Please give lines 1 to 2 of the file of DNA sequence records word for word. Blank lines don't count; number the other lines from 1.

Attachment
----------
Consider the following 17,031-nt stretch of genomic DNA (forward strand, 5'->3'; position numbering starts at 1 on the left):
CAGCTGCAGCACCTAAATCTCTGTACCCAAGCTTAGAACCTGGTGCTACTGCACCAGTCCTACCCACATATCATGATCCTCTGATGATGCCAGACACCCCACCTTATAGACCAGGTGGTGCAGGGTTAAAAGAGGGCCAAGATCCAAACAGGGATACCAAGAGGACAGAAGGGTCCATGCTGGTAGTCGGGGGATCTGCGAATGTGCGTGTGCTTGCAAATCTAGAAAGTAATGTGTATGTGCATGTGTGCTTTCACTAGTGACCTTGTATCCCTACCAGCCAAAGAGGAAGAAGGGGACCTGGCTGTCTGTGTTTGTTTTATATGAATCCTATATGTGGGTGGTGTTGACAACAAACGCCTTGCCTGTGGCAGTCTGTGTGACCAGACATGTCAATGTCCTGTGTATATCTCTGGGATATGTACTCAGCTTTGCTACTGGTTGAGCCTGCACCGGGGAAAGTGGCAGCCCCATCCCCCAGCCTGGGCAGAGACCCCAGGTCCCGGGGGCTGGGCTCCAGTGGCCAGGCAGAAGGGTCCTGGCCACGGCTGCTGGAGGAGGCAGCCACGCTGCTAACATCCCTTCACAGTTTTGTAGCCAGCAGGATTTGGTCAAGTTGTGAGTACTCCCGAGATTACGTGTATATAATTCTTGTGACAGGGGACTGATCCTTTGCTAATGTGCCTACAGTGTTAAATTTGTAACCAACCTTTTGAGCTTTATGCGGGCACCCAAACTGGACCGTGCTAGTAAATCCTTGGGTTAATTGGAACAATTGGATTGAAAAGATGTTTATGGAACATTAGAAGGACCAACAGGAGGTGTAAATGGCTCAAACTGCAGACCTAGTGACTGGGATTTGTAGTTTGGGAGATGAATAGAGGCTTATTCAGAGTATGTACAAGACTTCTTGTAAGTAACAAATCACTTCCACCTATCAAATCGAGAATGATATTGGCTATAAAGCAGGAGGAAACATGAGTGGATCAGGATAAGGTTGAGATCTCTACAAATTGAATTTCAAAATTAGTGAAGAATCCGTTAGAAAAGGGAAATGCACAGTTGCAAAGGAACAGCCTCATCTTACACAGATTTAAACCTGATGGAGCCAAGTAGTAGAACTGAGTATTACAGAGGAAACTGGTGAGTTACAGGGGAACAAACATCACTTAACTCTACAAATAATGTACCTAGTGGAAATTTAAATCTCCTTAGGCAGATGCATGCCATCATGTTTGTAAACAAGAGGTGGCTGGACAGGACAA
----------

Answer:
Consider the following 17,031-nt stretch of genomic DNA (forward strand, 5'->3'; position numbering starts at 1 on the left):
CAGCTGCAGCACCTAAATCTCTGTACCCAAGCTTAGAACCTGGTGCTACTGCACCAGTCCTACCCACATATCATGATCCTCTGATGATGCCAGACACCCCACCTTATAGACCAGGTGGTGCAGGGTTAAAAGAGGGCCAAGATCCAAACAGGGATACCAAGAGGACAGAAGGGTCCATGCTGGTAGTCGGGGGATCTGCGAATGTGCGTGTGCTTGCAAATCTAGAAAGTAATGTGTATGTGCATGTGTGCTTTCACTAGTGACCTTGTATCCCTACCAGCCAAAGAGGAAGAAGGGGACCTGGCTGTCTGTGTTTGTTTTATATGAATCCTATATGTGGGTGGTGTTGACAACAAACGCCTTGCCTGTGGCAGTCTGTGTGACCAGACATGTCAATGTCCTGTGTATATCTCTGGGATATGTACTCAGCTTTGCTACTGGTTGAGCCTGCACCGGGGAAAGTGGCAGCCCCATCCCCCAGCCTGGGCAGAGACCCCAGGTCCCGGGGGCTGGGCTCCAGTGGCCAGGCAGAAGGGTCCTGGCCACGGCTGCTGGAGGAGGCAGCCACGCTGCTAACATCCCTTCACAGTTTTGTAGCCAGCAGGATTTGGTCAAGTTGTGAGTACTCCCGAGATTACGTGTATATAATTCTTGTGACAGGGGACTGATCCTTTGCTAATGTGCCTACAGTGTTAAATTTGTAACCAACCTTTTGAGCTTTATGCGGGCACCCAAACTGGACCGTGCTAGTAAATCCTTGGGTTAATTGGAACAATTGGATTGAAAAGATGTTTATGGAACATTAGAAGGACCAACAGGAGGTGTAAATGGCTCAAACTGCAGACCTAGTGACTGGGATTTGTAGTTTGGGAGATGAATAGAGGCTTATTCAGAGTATGTACAAGACTTCTTGTAAGTAACAAATCACTTCCACCTATCAAATCGAGAATGATATTGGCTATAAAGCAGGAGGAAACATGAGTGGATCAGGATAAGGTTGAGATCTCTACAAATTGAATTTCAAAATTAGTGAAGAATCCGTTAGAAAAGGGAAATGCACAGTTGCAAAGGAACAGCCTCATCTTACACAGATTTAAACCTGATGGAGCCAAGTAGTAGAACTGAGTATTACAGAGGAAACTGGTGAGTTACAGGGGAACAAACATCACTTAACTCTACAAATAATGTACCTAGTGGAAATTTAAATCTCCTTAGGCAGATGCATGCCATCATGTTTGTAAACAAGAGGTGGCTGGACAGGACAA